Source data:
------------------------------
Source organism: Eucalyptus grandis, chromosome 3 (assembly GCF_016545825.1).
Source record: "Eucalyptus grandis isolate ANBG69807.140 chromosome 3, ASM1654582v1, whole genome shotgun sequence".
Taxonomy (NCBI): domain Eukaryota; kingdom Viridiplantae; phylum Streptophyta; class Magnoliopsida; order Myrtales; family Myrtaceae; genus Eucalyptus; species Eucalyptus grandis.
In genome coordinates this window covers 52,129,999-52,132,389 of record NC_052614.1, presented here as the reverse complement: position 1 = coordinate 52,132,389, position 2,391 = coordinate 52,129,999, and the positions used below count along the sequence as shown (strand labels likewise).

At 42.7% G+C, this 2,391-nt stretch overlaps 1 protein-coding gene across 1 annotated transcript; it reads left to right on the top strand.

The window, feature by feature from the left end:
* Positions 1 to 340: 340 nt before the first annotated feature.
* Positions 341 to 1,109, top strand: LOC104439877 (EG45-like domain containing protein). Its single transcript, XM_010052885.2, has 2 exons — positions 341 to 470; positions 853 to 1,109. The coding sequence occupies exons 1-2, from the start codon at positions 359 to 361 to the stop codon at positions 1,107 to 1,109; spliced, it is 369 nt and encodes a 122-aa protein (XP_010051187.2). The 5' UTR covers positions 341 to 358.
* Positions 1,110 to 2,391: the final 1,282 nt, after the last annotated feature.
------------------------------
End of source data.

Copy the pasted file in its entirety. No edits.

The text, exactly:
Source organism: Eucalyptus grandis, chromosome 3 (assembly GCF_016545825.1).
Source record: "Eucalyptus grandis isolate ANBG69807.140 chromosome 3, ASM1654582v1, whole genome shotgun sequence".
Taxonomy (NCBI): domain Eukaryota; kingdom Viridiplantae; phylum Streptophyta; class Magnoliopsida; order Myrtales; family Myrtaceae; genus Eucalyptus; species Eucalyptus grandis.
In genome coordinates this window covers 52,129,999-52,132,389 of record NC_052614.1, presented here as the reverse complement: position 1 = coordinate 52,132,389, position 2,391 = coordinate 52,129,999, and the positions used below count along the sequence as shown (strand labels likewise).

At 42.7% G+C, this 2,391-nt stretch overlaps 1 protein-coding gene across 1 annotated transcript; it reads left to right on the top strand.

The window, feature by feature from the left end:
* Positions 1 to 340: 340 nt before the first annotated feature.
* Positions 341 to 1,109, top strand: LOC104439877 (EG45-like domain containing protein). Its single transcript, XM_010052885.2, has 2 exons — positions 341 to 470; positions 853 to 1,109. The coding sequence occupies exons 1-2, from the start codon at positions 359 to 361 to the stop codon at positions 1,107 to 1,109; spliced, it is 369 nt and encodes a 122-aa protein (XP_010051187.2). The 5' UTR covers positions 341 to 358.
* Positions 1,110 to 2,391: the final 1,282 nt, after the last annotated feature.